This advice-column-style blog for SLPs was authored by Pam Marshalla from 2006 to 2015, the archives of which can be explored here. Use the extensive keywords list found in the right-hand column (on mobile: at the bottom of the page) to browse specific topics, or use the search feature to locate specific words or phrases throughout the entire blog.
SLPs often overlook the diagnosis of mild dysarthria. This therapist’s letter perfectly describes such a client. My answer below summarizes the problems and offers links to treatment.
Q: I was hoping you could provide some guidance for me with a student I am evaluating. She is 11 years old and has been in speech for R, L, S, Th for several years. I met her for the first time this week when I began her re-evaluation. The SLP who has worked with her previously was concerned about possible language impairment and felt there was something “odd” about her speech…
She can produce all sounds in all positions at the word level. She occasionally has errors with R, L, and Th in phrases, sentences, and conversational speech. She is about 98% intelligible to the unfamiliar listener. She hates coming to speech. Her language standard scores were around 90-95, and commensurate with IQ. Her social skills were slightly immature, but not of concern.
My concern is that her speech is “odd.” It almost sounds as if she has an accent of some type. She puts stress on the wrong syllables at times, and her voicing was slightly off occasionally (i.e, “to” sounded close to “do”). She appeared to be over-articulating everything. Her oral mechanism showed some groping behaviors and decreased control. Her tongue deviated to the left slightly when protruded. She occasionally deleted medial consonant (“bottle caps” became “bo-uh caps,” “medicine” became (me-cine”). Her diadokokinetic rate slowed as she went on and her productions were imprecise. She had no vowel errors and her consonant errors were fairly consistent. She had much more trouble with multi-syllabic words like “statistical analysis” and “alternative opinion.” She was able to perform nonspeech tasks such as wave goodbye or pretend to lick a sucker easily and smoothly.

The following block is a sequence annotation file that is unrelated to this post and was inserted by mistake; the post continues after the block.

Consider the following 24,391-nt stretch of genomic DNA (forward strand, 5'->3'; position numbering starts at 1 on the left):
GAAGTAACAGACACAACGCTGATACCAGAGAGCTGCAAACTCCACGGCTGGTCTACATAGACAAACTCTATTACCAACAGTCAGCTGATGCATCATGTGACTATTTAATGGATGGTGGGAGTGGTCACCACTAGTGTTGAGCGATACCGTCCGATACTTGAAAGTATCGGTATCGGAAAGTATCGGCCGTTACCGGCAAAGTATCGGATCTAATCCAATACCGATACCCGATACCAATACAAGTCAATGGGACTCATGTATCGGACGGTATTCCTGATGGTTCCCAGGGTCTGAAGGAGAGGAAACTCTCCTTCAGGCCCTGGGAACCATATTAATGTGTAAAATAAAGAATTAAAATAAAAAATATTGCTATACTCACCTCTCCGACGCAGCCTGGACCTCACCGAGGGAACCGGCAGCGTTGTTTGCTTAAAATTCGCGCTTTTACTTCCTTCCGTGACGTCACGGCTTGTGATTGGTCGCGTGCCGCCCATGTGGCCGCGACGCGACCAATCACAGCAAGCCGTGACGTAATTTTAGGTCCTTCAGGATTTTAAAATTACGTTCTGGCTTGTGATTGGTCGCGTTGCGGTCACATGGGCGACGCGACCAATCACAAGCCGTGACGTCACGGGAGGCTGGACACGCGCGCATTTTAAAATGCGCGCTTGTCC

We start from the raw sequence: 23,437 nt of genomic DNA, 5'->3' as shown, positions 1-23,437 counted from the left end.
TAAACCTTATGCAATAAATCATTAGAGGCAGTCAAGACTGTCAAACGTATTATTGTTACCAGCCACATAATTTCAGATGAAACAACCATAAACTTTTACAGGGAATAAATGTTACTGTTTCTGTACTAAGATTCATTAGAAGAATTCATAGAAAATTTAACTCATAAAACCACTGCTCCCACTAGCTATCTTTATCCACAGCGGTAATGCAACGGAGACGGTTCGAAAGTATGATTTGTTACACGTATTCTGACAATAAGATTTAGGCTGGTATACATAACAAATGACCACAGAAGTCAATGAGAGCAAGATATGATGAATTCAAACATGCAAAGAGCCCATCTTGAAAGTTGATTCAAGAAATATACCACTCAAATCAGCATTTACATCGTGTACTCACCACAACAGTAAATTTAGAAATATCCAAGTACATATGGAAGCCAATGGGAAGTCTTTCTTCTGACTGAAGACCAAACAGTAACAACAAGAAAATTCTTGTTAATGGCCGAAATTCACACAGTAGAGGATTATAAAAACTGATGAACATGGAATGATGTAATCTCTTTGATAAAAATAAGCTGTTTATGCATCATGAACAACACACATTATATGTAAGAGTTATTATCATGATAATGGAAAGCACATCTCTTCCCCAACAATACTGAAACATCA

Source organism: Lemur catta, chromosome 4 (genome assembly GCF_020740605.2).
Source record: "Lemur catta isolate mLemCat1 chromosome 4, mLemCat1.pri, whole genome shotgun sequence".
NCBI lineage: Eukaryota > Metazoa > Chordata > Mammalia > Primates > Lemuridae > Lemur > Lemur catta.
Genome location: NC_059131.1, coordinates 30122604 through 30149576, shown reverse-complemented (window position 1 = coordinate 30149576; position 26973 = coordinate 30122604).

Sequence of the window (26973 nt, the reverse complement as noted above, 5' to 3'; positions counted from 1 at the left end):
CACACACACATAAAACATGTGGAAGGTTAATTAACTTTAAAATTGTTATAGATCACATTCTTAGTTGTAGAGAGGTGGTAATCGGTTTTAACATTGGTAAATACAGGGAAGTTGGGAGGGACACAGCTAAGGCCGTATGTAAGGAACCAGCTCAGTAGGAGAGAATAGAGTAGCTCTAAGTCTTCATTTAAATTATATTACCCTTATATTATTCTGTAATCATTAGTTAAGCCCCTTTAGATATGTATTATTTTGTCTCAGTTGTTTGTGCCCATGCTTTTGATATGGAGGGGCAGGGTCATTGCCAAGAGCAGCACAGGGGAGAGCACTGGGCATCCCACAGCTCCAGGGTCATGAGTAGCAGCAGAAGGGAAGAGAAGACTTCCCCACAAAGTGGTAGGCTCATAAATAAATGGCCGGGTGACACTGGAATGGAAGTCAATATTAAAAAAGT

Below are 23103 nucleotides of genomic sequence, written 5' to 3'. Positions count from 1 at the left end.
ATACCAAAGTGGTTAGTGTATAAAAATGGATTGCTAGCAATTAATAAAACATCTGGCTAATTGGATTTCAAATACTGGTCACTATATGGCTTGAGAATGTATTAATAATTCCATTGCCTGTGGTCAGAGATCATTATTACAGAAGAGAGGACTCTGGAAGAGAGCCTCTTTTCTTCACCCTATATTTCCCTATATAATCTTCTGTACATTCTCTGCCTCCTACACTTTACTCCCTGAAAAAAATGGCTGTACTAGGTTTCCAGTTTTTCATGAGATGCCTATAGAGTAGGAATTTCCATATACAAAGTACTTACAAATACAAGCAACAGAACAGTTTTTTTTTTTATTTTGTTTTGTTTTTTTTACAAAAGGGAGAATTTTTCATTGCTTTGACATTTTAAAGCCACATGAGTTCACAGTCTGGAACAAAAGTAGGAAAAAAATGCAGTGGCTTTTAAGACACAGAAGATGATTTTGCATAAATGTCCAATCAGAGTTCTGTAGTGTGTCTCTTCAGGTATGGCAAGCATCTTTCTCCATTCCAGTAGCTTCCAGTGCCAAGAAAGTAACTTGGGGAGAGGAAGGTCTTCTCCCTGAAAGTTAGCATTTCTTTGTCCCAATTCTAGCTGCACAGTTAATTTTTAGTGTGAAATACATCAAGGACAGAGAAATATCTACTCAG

My question is can there be very mild cases of apraxia and if so what do we do for that child? She seems to have responded well to conventional articulation therapy, and I didn’t think that was typical of apraxia. I would appreciate any tips you have!
Answer: You are looking at mild dysarthria, not apraxia. I am certain of this. Most SLPs miss this diagnosis.
Mild dysarthria is characterized by general imprecision, high level consonant errors, occasional CCR, occasional syllable deletion, occasional phoneme deletion, occasional prevocalic voicing, slight disturbance of prosodic features, and mild OM dysfunction. Usually there also is slight distortion of vowels and diphthongs, and substitution of schwa for vowels. I would listen more carefully to those vowels and diphthongs. The vowels probably are passible but not perfect, not fully resonant, not what the elocutionists called “round and orotund.”
See this blog’s past posts for more info on dysarthria. Some of these QAs are about very severe dysarthria, others about mild. But the therapy is essentially the same for both. She may be over-articulating everything to help her be as intelligible as she can be. It may be a strategy to help her sound better. Without the over-articulation she may sound absolutely terrible, as she probably does when she is very tired or when she is not paying good attention to her speech.
Speech at this level switches from phonemes to voice, resonance, and prosody. For treatment strategies see the other QAs about dysarthria in this blog.